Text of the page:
When you see photos of famous folk – from music, film and fashion to politics and royalty; often times studio-shot against the coolest of sexy grey vignette backdrops; often times brilliantly lit with a ring flash that forever shows in the dilated pupils; though never as washed-out as to conceal the all-access momentary lines and grimaces of the real person underneath; that effortlessly slick desaturation of (skin) colour in post-production that somehow manages to make the subject appear both inescapably seeped under the glaring ring-light, and yet more electrically alive and gloriously authentic than they would perhaps look anywhere else (with nobody watching), you can be sure of one thing:
You have just entered the hyper visionary world of Rankin. You and every famous face he’s ever shot.
Enter, then, Visually Hungry – a hardcover book of Rankin’s best work over the last 20 years. It’s the definitive Rankin. It’s an orgy of portrait photography with the gloves taken off. Right off.
Though the man himself claims to not have any particular ‘style’ as such (though he claims it to be capturing the ‘honesty’ of a subject), his approach is no less stark, bold, real, upfront, fearless, and, above all else, totally unapologetic; whether he’s shooting Tony Blair or Arnold Schwarzenegger; Kate Moss or The Queen.
So it’s unsurprising, then, that his take on sexual imagery is even less restrained. Woman posing with strap-on dildos; a faceless man holding a tape measure against his penis; a woman suggestively sucking a lolly from Rankin’s own hand as it peeps into shot; a woman having her nipples pinched; another having her tongue pinched – presumably by the same hand(s); oldies French kissing; a woman in One Dress, precariously lying on urban ground surrounded by jeans-wearing men’s legs and boots stood around her.
All the while, there is no compromise in the styling of the images. No matter how full-on, beauty is rarely this confrontational. It is here that I imagine Rankin and Terry Richardson as college room mates; together making molotov cocktail imagery out of porn and fashion photography.
From the outset of Visually Hungry, we have naked fairies and humanoid cats that look something out of a Chris Cunningham music video for Aphex Twin. Archive One chapter takes us through the early years, featuring local town hard men and feral youth shot in natural light. So up close and grittily personal are these home shots, they could almost provide the roar material for a Ken Loach remake of Stand By Me.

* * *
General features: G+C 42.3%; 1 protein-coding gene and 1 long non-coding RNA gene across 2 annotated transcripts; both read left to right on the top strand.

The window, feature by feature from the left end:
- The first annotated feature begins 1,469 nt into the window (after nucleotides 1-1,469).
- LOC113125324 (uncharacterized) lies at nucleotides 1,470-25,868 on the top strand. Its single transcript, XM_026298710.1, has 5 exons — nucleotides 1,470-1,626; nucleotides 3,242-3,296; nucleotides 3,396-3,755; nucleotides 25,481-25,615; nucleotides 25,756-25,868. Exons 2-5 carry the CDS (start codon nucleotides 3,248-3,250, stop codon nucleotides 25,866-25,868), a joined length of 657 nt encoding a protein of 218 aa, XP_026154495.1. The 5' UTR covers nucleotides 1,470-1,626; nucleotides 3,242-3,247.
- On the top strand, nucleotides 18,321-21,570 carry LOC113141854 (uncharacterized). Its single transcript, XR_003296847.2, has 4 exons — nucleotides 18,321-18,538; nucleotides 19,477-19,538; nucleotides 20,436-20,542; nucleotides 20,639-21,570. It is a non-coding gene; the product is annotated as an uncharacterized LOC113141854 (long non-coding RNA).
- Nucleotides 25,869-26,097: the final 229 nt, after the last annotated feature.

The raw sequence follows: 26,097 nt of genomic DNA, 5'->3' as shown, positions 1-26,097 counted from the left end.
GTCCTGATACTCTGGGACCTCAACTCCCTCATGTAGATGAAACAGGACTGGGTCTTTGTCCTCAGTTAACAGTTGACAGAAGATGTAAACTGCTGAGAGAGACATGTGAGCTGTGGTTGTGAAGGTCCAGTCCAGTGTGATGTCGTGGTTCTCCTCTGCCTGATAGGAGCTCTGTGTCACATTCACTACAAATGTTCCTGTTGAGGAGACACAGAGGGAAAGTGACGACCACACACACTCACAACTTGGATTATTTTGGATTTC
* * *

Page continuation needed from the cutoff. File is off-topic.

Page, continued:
And that’s really the stuff of Rankin’s images – they hit you. Square in the eye.
Then moving right on through to one instantly recognizable face after another – from impressive hard lighting and deep shadows to equally flattering shadowless ring-flash mode, each subject appears to have been given full permission to play to the camera, rather than bare any obligation to perform as such. Unlike Annie Leibovitz, Rankin talks incessantly to his subjects during shooting to get them to relax, unwind, unfold, and become unleashed.
The key difference here being that Leibovitz creates far more austere imagery, while Rankin’s lens punches through any such protocol. His photograph of the Queen, in starkest contrast to Leibovitz’s almost trademark style Italian renaissance art shoot, looks like a Royal intrusion; albeit a striking one.
The retouching process also seems to have a loose definition for Rankin. Visually Hungry has a great page of head shots that come complete with red circles and marks as instructions for the retoucher, alongside the retouched images themselves. Some examples of this process appear minimal, while Marilyn Manson’s entire face looks like birthday cake icing. And not without due calibration of the face that’s being retouched.
Talking of confectionary, did I mention the books cover consists of a large love heart shaped arrangement of ‘hundreds and thousands’ you’d put on ice cream when you were five, placed over a nude woman’s vagina, complete with camel toe? That’s Rankin’s style alright: honest.
He’s also a man who likes putting himself in his own pictures from time to time (and in no way subtle, of course). Funny, given he’s a reluctant celebrity. Though far from invisible, he’s a cultural icon of portrait and high fashion photography – and that accolade rightly lies more with his images than it does him.
Many will probably peg him as the photographers Damien Hurst. In a sense, I like to see him as the photographers Banksy. Commercial and commercially irreverent.
Well, at least we know what John Rankin Waddell looks like.